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The association between stimulus and response (5-R) forms because they occur close together in time & space.
The organism's response leads to a consequence upon which behavior becomes contingent in the future. Law of Effect.
Different situations occasion different responses based on the contingencies of reinforcement (e.g.: a child may learn to say "dog" when it sees the drawing of a rottweiler in a book. If the child later says "dog" when it sees a schnauzer on the street, it has generalized between the two distinct stimuli (the rottweiler and the schnauzer)).
Opposite of generalization. Different consequences may follow the same behavior in different situations (e.g.: when you tell a ribald tale to friends at a party, but refrain from doing so at a church gathering).
Reinforcement of a response is discontinued. Discontinuation of reinforcement leads to the progressive decline in the occurrence of a previously reinforced response.
- Refers to recovery and response strength after extinction. A phenomenon first seen in Pavlovian
- conditioning and then later discovered in memory functioning. The general pattern of spontaneous recovery found in Pavlovian conditioning in animals
- essentially encompasses two varying habits learned by the animal where there is an initial overpowering presence of habit 2 over habit 1 and then over time,
- habit 1 regains empowerment over habit 2. This is parallel to learning in human memory.
- A form of psychological learning during which an individual modifies the occurrence and form of its own behavior due to the association of the behavior with a stimulus. Types:
- 1. Classical Conditioning
- a. Unconditioned Stimulus (UCS) → Unconditioned Response (UCR): an unlearned reaction to UCS occurs w/o previous conditioning.
- b. Conditioned Stimulus (CS): previously natural stimulus that has acquired the capacity to evoke a CR
- through conditioning.Conditioned Response (CR):
- learned reaction to CS that occurs b/c of previous conditioning.
- Operant Conditioning ("respondent conditioning): modification of "voluntary behavior."
- USC (food) → UCR (salivate)
- UCS (food) + CS (bell) → UCR (salivate)
- CS (bell) → CR (salivate)
Behavior manifests as a result of the interplay between stimulus and response.
Consequences of responding that produce increases in behavior.
- Learning through direct observation or vicarious experience: observation of models can either
- strengthen or weaken a behavior.
- Types: Live models, symbolic models, & verbal instructions
- Processes: attention, retention, motor reproduction, motivation
Thought before executing action, internal, mental activity. Behavior controlled by cognitive processes.
- Process where individuals personally activate and sustain behaviors, cognitions, and affects, which are systematically oriented toward attaining goals or goal-directed behaviors. Performance standards are learned vicariously or through direct experience, and become the basis of self-evaluation.
- ** Bandura's answer to what controls behavior (in contrast to the S-R view). Self-regulation of behavior: Behavior regulated by one's own performance standards, moral codes, or imagination.
- 1. Goal setting
- 2. Self-instruction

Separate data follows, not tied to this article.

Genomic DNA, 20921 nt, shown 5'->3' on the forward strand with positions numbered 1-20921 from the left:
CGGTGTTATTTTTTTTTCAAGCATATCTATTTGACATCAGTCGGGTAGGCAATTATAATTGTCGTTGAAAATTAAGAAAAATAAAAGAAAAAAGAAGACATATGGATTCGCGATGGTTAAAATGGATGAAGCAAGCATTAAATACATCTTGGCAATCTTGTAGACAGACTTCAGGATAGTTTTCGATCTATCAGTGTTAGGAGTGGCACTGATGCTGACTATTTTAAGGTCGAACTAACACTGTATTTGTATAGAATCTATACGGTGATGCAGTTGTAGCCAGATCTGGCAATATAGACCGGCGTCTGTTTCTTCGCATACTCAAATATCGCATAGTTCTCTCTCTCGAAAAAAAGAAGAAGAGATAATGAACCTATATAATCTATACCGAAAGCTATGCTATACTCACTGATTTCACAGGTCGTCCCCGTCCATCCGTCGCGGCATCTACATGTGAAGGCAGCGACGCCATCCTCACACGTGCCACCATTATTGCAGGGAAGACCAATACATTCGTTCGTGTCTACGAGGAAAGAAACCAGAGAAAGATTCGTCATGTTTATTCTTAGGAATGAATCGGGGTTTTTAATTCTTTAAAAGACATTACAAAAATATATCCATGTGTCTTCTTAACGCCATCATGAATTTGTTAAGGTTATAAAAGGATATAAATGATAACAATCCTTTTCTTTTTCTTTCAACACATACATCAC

- 3. Self-monitoring
- 4. Self-judgment
- 5. Self-reinforcement
- One's personal beliefs concerning ones capabilities to organize and implement actions necessary to reach targeted performance levels. People are more likely to
- engage in behaviors when they feel they are capable of executing those behaviors. The most central and pervasive mechanism of personal agency.
- Affected by mood, memory, past experience, and emotions. Affects behavior in terms of choice activities, effort and persistence, and learning and
- * Previous successes and failures.
- * The perception that success is possible.
- * The observation of other's successes and failures.
People have expectations for the consequences of their behavior based on observation of the consequences of other's behavior, various experience. Outcome expectations: beliefs about anticipated outcomes of actions and are key in self-efficacy.
- "Included in the Model of Motivation which provides a Task Value (summation of values attached to a task minus costs: E*V=M) which has certain characteristics ) (1) Interest, (2) Utility, and (3)
- Attainment. Expectancy: perceived probability of achieving a goal."
- Value: what a goal is worth to a person.
- An easy goal has high expectancy, but low value.
- A difficult goal has low expectancy, but high values for the person.
- An achievement reflects both approach (hope for success) and avoidance (fear of failure) tendencies.
- Also refers to just goal orientation, if expectancy is high but value is low, then easy goal. Difficult goals have low expectancy but high value. Behavior therefore depends on how much the person values the outcome and their expectation of attaining the outcome.
- A function of modeling: observing the consequences of the model inhibits and disinhibits previously learned behavior b/c models from expectations in observers that similar consequences will occur if they model the actions.
- Inhibition: makes the person less likely to perform a behavior for which they have seen others punished.
- Disinhibition: makes it more likely that a behavior will occur for which a person has seen others reinforced.
A function of modeling, modeled actions that serve as social prompt for observers to behave accordingly. They create motivated inducements for observers to model actions (e.g. going along with the crowd).